For anyone who has ever been at the helm of a large organization, this shouldn’t come as a surprise. The world is increasingly complex, and the problems that we will face in the coming decades will be nearly impossible to anticipate. We need leaders who can turn on a dime and use what is available to them to construct successful, innovative solutions.

This is one of the many reasons that I’m such a proud supporter of the InspirUS program at Lancaster Royal Grammar School. As I’ve mentioned many times before, InspirUS is a 10-week educational program for gifted students. It emphasizes creative thinking, problem-solving and understanding over rote memorization.

As we often say in the InspirUS program, the world needs more innovative leaders and creative thinkers, not more trivia experts.

This philosophy is becoming more widely adopted across Europe. In fact, 2009 was designated “The European Year of Creativity and Innovation,” by the European Union. The initiative aimed “to raise awareness of the importance of creativity and innovation for personal, social and economic development.” Leer más “No Child Left Creative?”

11 Herbs and Creative Strategic Thinking

Kentucky Fried Chicken is celebrating its 70th anniversary with a promotional discount offer. A literally-oriented marketer (if they’re at least somewhat strategic), would be thinking about, “What can we do with 70 in a promotion?” 70 pieces of chicken? 70% discount? 70 cents off? None of those really work.

Another number important to KFC is eleven – the number of herbs and spices in its original recipe. Less literal than 70 in the context of this offer, it’s still a strategically and creatively important number for the brand. A literal marketer might get to 11 pieces for $11 because it’s direct and straight-forward. Yet, that’s not the ultimate offer. Instead, it’s 11 pieces of chicken for $11.99. Sure 99 might not be connected to the KFC brand. A strategic, non-literal marketer, however, wouldn’t be stopped by that because adding the 99 cents to the price increases revenue per item by 9%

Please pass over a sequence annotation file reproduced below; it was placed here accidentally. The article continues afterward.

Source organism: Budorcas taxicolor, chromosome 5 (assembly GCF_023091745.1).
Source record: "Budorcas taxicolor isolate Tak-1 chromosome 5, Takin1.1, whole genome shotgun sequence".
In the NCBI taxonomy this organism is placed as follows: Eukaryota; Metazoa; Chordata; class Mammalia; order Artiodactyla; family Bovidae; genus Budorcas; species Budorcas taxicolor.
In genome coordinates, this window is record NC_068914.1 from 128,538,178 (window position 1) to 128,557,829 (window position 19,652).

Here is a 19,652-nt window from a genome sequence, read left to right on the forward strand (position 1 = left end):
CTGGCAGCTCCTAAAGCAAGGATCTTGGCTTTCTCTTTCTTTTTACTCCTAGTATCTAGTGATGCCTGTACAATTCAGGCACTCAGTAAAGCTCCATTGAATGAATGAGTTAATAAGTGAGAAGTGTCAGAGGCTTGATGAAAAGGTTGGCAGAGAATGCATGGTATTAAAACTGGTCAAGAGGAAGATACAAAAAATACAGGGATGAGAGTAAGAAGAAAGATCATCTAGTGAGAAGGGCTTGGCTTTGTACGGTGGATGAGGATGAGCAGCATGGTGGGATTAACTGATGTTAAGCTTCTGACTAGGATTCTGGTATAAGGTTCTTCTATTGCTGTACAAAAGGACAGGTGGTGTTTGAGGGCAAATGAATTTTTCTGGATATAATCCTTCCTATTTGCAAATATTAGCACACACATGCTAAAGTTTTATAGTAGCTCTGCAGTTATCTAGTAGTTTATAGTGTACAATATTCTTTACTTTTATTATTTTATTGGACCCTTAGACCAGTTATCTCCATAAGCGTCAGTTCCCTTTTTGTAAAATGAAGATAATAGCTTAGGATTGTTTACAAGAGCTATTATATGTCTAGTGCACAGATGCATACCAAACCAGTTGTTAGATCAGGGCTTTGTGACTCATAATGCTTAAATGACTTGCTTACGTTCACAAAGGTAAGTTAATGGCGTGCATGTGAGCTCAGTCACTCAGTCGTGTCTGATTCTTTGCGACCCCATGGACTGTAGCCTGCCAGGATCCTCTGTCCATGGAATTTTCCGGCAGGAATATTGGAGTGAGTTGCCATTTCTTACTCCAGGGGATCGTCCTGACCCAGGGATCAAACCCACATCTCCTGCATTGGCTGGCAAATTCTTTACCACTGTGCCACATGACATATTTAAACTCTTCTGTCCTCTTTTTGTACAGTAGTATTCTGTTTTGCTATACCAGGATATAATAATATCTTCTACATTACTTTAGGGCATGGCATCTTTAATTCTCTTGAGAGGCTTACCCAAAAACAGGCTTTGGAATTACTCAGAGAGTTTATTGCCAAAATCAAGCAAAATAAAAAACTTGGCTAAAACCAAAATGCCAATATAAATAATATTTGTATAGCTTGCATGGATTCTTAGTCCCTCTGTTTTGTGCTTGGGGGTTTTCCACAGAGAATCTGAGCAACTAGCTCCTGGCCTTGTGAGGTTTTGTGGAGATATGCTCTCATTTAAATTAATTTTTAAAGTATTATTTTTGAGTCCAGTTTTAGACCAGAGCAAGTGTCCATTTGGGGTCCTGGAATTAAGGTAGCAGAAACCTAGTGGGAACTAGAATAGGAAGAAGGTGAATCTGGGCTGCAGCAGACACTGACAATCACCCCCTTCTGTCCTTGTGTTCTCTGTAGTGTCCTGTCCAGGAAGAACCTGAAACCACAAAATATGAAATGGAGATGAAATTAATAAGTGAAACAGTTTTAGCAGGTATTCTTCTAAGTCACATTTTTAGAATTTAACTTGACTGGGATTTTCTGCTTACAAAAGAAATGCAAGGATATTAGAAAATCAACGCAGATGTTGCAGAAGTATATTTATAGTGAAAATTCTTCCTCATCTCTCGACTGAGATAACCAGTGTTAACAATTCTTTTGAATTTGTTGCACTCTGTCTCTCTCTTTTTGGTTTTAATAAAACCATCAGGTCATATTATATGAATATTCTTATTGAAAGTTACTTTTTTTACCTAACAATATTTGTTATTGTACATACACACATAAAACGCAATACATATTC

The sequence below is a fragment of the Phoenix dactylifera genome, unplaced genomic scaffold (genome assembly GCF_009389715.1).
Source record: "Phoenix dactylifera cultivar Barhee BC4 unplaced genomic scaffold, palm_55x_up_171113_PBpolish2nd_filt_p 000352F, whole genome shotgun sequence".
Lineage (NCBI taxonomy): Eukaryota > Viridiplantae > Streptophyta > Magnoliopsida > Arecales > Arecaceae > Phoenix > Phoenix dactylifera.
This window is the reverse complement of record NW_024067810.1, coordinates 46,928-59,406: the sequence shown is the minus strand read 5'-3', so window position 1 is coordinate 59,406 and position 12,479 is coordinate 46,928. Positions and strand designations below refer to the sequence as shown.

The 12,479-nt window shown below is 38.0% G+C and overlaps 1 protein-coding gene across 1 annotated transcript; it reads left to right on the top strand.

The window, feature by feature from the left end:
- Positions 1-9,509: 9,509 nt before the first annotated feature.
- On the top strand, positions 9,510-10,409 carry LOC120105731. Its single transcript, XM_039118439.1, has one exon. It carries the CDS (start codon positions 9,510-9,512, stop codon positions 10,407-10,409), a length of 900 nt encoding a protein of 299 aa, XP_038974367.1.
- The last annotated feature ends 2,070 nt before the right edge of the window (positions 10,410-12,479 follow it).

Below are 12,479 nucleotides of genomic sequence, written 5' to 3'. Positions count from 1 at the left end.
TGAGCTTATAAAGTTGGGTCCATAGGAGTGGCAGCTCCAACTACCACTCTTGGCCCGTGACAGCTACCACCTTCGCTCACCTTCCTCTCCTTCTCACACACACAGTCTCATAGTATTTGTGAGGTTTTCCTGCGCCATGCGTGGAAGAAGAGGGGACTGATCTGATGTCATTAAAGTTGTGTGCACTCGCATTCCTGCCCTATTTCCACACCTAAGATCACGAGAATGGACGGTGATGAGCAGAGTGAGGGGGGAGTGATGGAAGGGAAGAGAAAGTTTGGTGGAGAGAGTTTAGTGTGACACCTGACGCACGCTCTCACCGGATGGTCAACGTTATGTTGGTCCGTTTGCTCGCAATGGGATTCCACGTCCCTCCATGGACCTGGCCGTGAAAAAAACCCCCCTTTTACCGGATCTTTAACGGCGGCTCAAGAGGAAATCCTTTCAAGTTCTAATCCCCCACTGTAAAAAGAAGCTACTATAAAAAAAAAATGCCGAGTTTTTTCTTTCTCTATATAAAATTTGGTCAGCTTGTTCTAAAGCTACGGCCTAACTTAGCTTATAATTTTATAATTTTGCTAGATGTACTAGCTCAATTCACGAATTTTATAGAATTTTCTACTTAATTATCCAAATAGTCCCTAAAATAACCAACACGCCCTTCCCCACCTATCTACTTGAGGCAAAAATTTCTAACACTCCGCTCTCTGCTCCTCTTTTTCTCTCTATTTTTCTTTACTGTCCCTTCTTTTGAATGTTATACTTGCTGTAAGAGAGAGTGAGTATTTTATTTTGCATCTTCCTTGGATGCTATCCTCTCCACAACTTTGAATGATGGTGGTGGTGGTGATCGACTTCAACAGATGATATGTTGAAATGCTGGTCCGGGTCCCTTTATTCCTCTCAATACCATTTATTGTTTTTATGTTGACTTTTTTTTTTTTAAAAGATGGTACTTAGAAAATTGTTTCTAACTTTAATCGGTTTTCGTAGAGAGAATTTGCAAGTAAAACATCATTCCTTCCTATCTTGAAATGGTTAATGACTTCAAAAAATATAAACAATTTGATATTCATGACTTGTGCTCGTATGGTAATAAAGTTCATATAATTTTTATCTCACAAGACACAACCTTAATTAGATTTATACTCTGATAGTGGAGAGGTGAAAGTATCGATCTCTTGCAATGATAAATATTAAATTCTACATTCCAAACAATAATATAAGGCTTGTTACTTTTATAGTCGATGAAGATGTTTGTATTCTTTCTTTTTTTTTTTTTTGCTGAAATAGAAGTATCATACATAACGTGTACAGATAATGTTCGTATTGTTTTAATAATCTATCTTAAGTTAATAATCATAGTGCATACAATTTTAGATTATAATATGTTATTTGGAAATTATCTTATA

by Mike Brown

11 Herbs and Creative Strategic ThinkingBuilding on a recent post on branding warning signals, in the Brainzooming world view, creativity and creative exploration are integral to developing successful strategy. Yet in the last few years, I’ve run across many marketers gravitating toward incredibly literal – not lateral – thinking. This may reflect a crappy economy and job market where people want to follow exactly what they’re told or pick the safest path to minimize the perceived risk of being fired for pushing beyond the status quo or implementing a strategy with some room for maneuver (and potential risk) in it.

The real downsides to literal thinking arise in ho-hum strategies and uninspired customers. It’s my firm belief literal thinking also results in inferior financial performance. Outside of direct marketing strategies, however, it can be tough to demonstrate the financial downside of play-it-safe marketing. Leer más “11 Herbs and Creative Strategic Thinking”

Look to Nature for a Creative Breakthrough

This is the first in a series of creative thinking techniques — simple ways you can spark new insights, ideas, and ahas. The techniques are excerpted from my award-winning book, Awake at the Wheel.

Leonardo DaVinci got his idea for the airplane by watching birds in flight.

The creators of Kung Fu developed many of their techniques by watching animals fight.

The pharmaceutical industry develops many of its “miracle cures” by studying the natural healing properties of herbs and plants.

Bottom line, nature is a great source of breakthrough ideas.

The secret for meeting your biggest challenge, in fact, may have already been worked out thousands of years ago by a cockroach.


by Mitch Ditkoff

Look to Nature for a Creative BreakthroughThis is the first in a series of creative thinking techniques — simple ways you can spark new insights, ideas, and ahas. The techniques are excerpted from my award-winning book, Awake at the Wheel.

Leonardo DaVinci got his idea for the airplane by watching birds in flight.

The creators of Kung Fu developed many of their techniques by watching animals fight.